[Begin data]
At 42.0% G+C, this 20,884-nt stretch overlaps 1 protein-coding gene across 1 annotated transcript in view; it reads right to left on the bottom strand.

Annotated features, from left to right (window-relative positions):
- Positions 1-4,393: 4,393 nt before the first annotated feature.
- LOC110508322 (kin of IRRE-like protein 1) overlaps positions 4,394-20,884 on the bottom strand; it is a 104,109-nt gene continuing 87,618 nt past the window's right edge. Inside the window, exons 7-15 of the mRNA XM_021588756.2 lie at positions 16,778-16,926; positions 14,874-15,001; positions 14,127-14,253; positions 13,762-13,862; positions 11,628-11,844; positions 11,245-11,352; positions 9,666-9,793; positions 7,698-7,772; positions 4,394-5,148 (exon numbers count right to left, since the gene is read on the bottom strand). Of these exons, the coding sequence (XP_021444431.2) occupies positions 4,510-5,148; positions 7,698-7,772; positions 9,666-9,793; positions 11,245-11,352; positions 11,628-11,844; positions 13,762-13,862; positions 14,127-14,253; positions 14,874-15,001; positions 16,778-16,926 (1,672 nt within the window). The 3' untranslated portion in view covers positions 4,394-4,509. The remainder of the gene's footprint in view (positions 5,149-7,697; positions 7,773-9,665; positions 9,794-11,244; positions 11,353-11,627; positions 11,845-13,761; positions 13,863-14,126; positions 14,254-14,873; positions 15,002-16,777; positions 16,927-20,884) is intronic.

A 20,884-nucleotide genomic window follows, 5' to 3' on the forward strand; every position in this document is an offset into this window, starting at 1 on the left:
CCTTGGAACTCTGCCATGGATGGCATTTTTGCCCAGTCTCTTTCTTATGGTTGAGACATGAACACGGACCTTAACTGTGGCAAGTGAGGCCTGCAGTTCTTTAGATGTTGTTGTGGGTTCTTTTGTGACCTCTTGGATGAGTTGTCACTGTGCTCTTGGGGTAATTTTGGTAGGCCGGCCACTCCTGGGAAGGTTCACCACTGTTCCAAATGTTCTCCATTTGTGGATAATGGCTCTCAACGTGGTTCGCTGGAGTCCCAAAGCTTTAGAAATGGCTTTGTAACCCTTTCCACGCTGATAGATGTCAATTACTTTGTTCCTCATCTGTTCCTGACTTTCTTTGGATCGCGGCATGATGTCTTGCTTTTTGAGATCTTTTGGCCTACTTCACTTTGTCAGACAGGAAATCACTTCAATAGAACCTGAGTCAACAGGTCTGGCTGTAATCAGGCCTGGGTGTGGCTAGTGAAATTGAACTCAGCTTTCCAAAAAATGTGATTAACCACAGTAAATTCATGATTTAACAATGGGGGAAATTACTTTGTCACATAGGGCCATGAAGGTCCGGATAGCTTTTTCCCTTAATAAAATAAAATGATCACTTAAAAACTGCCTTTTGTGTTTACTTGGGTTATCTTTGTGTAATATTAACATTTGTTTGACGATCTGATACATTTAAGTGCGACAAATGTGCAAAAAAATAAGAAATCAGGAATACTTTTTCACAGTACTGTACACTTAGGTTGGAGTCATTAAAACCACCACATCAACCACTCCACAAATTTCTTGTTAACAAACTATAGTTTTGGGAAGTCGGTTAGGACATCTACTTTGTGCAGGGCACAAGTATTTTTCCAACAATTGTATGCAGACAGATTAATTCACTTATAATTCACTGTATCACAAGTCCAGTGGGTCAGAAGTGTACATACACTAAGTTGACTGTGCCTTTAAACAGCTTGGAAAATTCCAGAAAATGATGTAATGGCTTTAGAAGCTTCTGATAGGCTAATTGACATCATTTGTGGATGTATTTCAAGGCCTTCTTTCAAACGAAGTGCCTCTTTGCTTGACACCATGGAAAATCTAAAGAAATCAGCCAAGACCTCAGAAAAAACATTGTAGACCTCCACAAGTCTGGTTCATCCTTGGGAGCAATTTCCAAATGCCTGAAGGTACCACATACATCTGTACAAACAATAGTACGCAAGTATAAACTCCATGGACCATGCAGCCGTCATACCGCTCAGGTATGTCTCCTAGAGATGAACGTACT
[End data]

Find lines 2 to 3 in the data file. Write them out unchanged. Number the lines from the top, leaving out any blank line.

Annotated features, from left to right (window-relative positions):
- Positions 1-4,393: 4,393 nt before the first annotated feature.